• A fluid-filled matrix where the second stage of photosynthesis (synthesis of sugars) takes place.
  • Within the stroma are a number of other structures, such as starch grains.
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The Endosymbiotic Theory

  • The theory that describes the origin of chloroplasts and mitochondria
  • Division of chloroplasts was seen to closely resemble that of free-living cyanobacteria
  • It was suggested that mitochondria were once independent bacteria
  • Mitochondria and chloroplasts both have 70s ribosomes and circular DNA, therefore, it was suggested that some ancient bacteria with very fluid membranes engulfed others and maintained a symbiotic relationship (special interactions between species). 
  • Those good at turning glucose and oxygen into ATP were thought to evolve into mitochondria.
  • Those that could turn carbon dioxide and water into glucose were thought to have evolved into chloroplasts. 
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Mitochondria vs Chloroplasts

Contains circular DNA                                    

Contains circular DNA

Mitochondria have two chambers: matrix and the cristae.

Chloroplast also has two chambers stroma and thylakoid.

The inner membrane of mitochondria is folded into cristae.

The inner membrane of the chloroplast rises into flattened sacs called as thylakoids.

Contains 70s ribosomes                                  

Contains 70s ribosomes

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Endoplasmic reticulum

  • An elaborate, 3D system of parallel double membranes, spreading through the cytoplasm of the cells.
  • It is continuous with the outer nuclear membrane.
  • The membranes enclose a network of tubules and flattened sacs called cisternae.
  • Connected to nuclear envelope
  • Two kinds: rough ER and smooth ER
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  • Rough as it has membrane-bound proteins. Regular, fixed structure in electron micrograph image 


  • Provide a large surface area for the synthesis of proteins and glycoproteins.
  • Provide a pathway for the transport of materials (proteins in particular)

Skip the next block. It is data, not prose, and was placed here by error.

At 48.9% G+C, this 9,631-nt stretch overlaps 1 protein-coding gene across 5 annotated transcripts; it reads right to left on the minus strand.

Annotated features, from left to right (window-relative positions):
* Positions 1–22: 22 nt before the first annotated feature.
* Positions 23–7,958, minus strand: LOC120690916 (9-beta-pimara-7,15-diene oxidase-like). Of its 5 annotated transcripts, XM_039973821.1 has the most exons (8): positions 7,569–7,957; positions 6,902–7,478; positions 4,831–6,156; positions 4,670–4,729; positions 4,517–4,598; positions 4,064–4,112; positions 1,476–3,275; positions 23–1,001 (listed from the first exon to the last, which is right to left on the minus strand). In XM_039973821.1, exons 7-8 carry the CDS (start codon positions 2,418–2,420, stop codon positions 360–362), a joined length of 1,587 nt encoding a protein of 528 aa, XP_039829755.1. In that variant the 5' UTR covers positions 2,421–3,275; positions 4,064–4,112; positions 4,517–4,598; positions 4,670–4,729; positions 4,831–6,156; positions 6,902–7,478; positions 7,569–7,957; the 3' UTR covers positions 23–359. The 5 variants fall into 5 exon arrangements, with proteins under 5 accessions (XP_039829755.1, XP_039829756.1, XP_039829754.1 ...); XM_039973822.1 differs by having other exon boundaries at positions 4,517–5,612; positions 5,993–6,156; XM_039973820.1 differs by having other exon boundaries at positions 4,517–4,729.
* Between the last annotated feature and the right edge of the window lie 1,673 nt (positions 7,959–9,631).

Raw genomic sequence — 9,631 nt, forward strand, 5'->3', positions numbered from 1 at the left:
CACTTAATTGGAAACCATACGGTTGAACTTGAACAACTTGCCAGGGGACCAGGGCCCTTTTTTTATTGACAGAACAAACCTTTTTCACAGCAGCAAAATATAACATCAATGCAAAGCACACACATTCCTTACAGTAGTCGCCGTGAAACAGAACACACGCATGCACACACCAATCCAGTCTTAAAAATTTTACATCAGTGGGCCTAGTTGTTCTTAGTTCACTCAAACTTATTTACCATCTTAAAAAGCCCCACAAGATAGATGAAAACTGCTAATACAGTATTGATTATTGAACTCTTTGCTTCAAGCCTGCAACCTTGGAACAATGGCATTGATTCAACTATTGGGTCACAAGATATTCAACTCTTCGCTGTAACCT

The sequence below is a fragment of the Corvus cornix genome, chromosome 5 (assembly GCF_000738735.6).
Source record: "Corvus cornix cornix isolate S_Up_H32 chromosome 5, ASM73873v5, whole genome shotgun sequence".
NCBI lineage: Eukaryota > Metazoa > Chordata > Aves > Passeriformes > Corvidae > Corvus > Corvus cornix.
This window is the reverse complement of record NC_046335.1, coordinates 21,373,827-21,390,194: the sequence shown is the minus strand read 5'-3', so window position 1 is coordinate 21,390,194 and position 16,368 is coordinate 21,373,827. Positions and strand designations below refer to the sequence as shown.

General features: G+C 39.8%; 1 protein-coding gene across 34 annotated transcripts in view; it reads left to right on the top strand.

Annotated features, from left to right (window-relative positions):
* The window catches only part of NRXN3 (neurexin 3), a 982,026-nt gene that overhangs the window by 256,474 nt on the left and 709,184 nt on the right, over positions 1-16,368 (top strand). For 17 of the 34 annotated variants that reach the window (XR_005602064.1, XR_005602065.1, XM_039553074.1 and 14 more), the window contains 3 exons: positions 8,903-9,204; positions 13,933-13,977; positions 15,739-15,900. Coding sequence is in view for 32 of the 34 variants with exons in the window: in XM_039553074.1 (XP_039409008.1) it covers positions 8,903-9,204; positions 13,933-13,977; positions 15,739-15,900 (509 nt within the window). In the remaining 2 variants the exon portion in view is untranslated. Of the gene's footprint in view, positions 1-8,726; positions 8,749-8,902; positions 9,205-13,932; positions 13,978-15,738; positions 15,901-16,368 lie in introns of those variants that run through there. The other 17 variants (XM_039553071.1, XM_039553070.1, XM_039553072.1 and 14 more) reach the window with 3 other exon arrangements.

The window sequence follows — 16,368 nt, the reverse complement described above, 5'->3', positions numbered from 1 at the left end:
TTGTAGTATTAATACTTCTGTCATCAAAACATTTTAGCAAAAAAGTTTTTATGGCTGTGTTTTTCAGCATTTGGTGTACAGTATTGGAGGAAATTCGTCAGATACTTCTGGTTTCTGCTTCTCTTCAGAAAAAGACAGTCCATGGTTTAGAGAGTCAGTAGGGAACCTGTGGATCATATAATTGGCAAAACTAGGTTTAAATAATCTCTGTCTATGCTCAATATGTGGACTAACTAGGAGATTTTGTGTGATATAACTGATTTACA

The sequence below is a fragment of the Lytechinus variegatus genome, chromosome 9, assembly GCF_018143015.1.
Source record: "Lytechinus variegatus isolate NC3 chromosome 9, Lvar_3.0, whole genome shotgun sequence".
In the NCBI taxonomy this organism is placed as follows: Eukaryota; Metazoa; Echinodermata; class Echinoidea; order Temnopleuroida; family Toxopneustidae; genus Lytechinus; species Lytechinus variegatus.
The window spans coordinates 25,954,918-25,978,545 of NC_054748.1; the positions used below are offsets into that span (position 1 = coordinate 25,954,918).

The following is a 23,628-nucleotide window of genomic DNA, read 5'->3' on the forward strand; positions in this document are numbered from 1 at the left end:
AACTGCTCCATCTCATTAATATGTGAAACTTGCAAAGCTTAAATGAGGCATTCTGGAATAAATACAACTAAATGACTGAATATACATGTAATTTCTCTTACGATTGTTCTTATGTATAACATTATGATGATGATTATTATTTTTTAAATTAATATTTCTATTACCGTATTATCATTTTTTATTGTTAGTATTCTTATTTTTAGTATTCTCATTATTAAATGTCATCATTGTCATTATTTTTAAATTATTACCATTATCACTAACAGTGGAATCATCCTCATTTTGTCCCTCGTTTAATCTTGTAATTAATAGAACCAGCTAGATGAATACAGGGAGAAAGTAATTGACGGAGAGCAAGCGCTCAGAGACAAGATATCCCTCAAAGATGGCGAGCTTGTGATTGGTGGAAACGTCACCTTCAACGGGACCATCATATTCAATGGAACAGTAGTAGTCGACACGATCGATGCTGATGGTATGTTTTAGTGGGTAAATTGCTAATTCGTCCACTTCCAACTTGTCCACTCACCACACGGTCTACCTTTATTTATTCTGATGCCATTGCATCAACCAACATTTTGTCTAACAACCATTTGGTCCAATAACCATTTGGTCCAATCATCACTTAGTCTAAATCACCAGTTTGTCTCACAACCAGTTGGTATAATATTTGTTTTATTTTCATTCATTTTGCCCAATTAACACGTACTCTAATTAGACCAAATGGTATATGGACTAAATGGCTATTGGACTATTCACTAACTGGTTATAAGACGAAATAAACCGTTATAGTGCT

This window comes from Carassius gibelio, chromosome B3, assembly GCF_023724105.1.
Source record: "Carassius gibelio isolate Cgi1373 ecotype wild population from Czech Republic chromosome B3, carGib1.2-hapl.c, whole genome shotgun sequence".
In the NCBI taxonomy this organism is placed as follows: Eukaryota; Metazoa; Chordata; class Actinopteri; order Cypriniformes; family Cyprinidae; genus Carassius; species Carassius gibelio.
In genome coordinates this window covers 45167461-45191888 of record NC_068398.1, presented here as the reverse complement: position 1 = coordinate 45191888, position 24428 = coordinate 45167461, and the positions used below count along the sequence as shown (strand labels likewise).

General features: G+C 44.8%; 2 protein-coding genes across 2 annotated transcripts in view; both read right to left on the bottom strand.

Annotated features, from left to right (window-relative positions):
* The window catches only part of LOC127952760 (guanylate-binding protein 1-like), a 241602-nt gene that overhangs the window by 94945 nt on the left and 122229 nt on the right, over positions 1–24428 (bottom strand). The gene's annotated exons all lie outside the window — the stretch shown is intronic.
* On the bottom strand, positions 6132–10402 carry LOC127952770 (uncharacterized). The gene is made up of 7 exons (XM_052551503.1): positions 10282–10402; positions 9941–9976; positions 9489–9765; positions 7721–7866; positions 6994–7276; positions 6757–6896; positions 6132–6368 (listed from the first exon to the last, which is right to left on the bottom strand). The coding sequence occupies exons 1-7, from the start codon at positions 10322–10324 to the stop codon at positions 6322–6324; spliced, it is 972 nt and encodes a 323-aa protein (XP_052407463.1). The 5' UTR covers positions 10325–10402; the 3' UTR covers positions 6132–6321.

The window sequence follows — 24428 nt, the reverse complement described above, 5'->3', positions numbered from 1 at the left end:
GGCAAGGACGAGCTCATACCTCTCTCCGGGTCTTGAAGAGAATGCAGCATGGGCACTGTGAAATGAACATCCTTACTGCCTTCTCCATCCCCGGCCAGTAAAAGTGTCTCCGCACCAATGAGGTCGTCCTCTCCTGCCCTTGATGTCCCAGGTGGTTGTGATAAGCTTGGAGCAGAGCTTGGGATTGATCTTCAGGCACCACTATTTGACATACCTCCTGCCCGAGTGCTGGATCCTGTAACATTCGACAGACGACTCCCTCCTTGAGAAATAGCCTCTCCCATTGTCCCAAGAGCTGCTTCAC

• Lacks ribosomes on its surface and is often more tubular in appearance.


  • Synthesise, store and transport lipids and carbohydrates
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Golgi body

  • Consists of a stack of membranes that make up flattened sacs, or cisternae, with small rounded hollow structures called vesicles.
  • The proteins and lipids produced by the ER are passed through the Golgi apparatus in a strict sequence.
  • The Golgi modifies these proteins adding other molecules such as carbohydrate, to 
  • Once sorted, the modified proteins and lipids are transported in Golgi vesicles which are regularly pinched off from the ends of the Golgi cisternae.
  • These vesicles may move to the cell surface, where they fuse with the membrane and release their contents on the outside.
  • Functions:
    • Add carbohydrates to proteins to form glycoproteins.
    • Produce secretory enzymes
    • Secrete carbohydrates
    • Transport, modify and store lipids.
    • Form lysosomes.
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  • Formed when the vesicles produced by the Golgi apparatus contain enzymes such as proteases and lipases.
  • They also contain lysozymes, enzymes that break down the cell walls of certain bacteria. Lysosomes isolate these enzymes from the rest of the cell before releasing them
  • Up to 1.0 micrometres in diameter,
  • Functions:
    • Break down material ingested by phagocytic cells, such as white blood cells and bacteria.